We chased an anti spark circuit for over a year, but the HV ESCs did not become reliable until we took it off.

Bernie
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Old Jun 24, 2009, 02:56 PM
More Motors, More Fun... :-)
nioa's Avatar
Phoenix, AZ
Joined Jan 2008
703 Posts
Quote:
Originally Posted by Bernie Wolfard

........Plugs are cheap, ESCS are not. Use anything over 1 ohm at your own risk, it will not be covered under warranty.

We chased an anti spark circuit for over a year, but the HV ESCs did not become reliable until we took it off.

Bernie
Thank you Bernie. This is EXACTLY the information I wanted to know. While the pop of a spark can be a bit unsettling, I do not want to do anything to put my plane's ESC at risk.

I think I'm just gonna let it pop and replace connectors as required. I think the CC engineers know what their doing.

Thanks to all who replied as well!

Nick
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Old Jun 24, 2009, 03:00 PM
More Motors, More Fun... :-)
nioa's Avatar
Phoenix, AZ
Joined Jan 2008
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Very Clever

Quote:
Originally Posted by RC Man
I saw that. They really did it the hard way. I didnít think much of that article. Also the resistor values were too high.
http://www.rcgroups.com/forums/showthread.php?p=8389269










If someone was to want to use the spark suppressor, this would be the way to do it. Very Clever RC Man!
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Old Jun 25, 2009, 08:19 AM
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Andy W's Avatar
Marietta, GA
Joined Jun 1999
43,312 Posts
Even if you don't use 4mm plugs on your batteries, you can put one of these inline between the male deans and the ESC. Plug the battery into the regular Deans, then complete the circuit as shown above.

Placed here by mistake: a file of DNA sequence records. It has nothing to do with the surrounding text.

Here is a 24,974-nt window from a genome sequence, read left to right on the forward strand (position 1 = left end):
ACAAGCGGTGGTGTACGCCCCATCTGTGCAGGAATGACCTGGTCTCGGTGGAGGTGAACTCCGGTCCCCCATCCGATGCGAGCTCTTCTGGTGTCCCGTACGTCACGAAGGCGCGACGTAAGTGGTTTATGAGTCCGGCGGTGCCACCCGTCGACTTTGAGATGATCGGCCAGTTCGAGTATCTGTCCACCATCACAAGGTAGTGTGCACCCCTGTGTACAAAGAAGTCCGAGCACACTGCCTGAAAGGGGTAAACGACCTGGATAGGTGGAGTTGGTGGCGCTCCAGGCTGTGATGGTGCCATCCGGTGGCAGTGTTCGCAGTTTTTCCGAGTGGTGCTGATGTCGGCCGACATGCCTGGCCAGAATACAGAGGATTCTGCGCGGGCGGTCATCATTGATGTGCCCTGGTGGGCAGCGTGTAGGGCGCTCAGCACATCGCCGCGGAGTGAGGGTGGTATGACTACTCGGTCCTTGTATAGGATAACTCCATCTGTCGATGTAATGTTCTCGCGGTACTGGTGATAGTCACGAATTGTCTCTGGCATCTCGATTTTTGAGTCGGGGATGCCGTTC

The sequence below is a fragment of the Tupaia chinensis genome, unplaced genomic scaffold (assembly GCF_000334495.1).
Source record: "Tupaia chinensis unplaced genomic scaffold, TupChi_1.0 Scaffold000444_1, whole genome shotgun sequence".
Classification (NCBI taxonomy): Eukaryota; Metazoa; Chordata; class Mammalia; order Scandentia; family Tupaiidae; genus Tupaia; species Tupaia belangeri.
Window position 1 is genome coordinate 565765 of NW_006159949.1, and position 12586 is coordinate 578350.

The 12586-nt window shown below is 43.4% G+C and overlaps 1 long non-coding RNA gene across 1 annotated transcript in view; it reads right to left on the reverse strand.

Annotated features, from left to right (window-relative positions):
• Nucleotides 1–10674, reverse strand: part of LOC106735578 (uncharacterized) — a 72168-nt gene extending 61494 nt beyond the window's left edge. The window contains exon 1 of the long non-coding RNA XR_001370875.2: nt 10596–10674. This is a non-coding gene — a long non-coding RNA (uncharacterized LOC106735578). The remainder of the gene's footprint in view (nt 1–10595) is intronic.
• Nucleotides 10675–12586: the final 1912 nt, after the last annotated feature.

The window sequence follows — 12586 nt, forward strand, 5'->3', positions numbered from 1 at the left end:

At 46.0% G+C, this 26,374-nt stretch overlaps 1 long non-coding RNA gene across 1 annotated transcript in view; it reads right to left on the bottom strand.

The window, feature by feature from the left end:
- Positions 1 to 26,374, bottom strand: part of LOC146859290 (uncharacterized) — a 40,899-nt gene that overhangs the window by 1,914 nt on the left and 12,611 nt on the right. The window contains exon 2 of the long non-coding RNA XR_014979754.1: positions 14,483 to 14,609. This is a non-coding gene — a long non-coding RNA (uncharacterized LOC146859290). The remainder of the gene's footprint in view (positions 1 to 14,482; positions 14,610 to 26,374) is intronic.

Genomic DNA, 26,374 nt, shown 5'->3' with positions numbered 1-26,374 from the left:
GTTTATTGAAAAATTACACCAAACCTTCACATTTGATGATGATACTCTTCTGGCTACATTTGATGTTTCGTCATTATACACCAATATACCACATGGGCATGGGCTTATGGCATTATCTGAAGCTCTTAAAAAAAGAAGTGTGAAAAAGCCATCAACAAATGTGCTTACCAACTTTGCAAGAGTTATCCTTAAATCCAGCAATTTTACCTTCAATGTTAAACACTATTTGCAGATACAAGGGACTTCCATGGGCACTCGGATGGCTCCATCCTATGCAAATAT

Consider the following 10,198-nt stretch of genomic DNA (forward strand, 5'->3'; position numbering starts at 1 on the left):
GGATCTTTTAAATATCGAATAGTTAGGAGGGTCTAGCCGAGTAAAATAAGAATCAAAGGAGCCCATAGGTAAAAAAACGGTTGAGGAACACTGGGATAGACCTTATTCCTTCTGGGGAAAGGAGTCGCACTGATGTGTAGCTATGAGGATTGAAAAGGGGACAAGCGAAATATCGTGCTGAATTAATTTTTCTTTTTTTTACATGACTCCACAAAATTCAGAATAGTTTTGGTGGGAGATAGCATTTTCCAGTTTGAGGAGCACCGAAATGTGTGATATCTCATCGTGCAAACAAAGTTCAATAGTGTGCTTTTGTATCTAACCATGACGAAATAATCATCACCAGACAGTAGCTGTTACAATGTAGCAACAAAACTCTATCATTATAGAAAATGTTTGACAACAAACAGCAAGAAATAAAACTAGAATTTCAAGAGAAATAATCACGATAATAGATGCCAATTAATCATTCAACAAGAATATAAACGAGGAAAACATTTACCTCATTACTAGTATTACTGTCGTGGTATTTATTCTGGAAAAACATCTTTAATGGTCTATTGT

This a very clean solution, in my opinion..
..a
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Old Jun 25, 2009, 11:08 AM
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Olathe, KS (next to the Castle)
Joined Jun 2001
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Zen and the art of plugging in

If are afraid of and worry about the spark you will flinch a little when you push your plugs together. This results in a slight pull back or hesitation when the spark occurs. During this time you are arc welding the tips of your plug. Get used to taking a big breath then pushing your plugs together aggressively. Don't allow yourself to flinch or jump. Done this way you get a pop but because the plug goes together quickly, you minimize the arc welding. Practice this and it will quickly become second nature and your plugs will last a long time.

"Breath deep and clear your mind. Find your center and let go of all your fears. Now PLUG grasshopper, PLUG!"

Bernie
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Old Jun 25, 2009, 01:46 PM
Glenn
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United States, WI, Oconto Falls
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Anyone heard of ''sods law'' though? When pushing deans together with no power they'll go straight in!
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Old Jun 25, 2009, 02:03 PM
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I think that if you're afraid of the spark, you should find another hobby.
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Old Jun 25, 2009, 02:54 PM
I'll Fly Anything...
Michigan
Joined Apr 2006
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Amen to sleebus.jones (no relation). Assuming a deans connector, have them positioned the correct way beforehand; keeping the spring side and the solid side oriented right and just go.

It's not the voltage that gets you, it's the amps. Or so my English grandfather used to say - while working on 220V single phase...
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Old Jun 25, 2009, 04:55 PM
Glenn
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United States, WI, Oconto Falls
Joined Jan 2004
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Quote:
Originally Posted by sleebus.jones
I think that if you're afraid of the spark, you should find another hobby.
I did have one time an ark while plugging in the deans and it blew one of the deans pins all over the place with red hot metal! Needless to say it worried me so I took it upon myself to do my own resistor mod to eliminate the spark.
wellington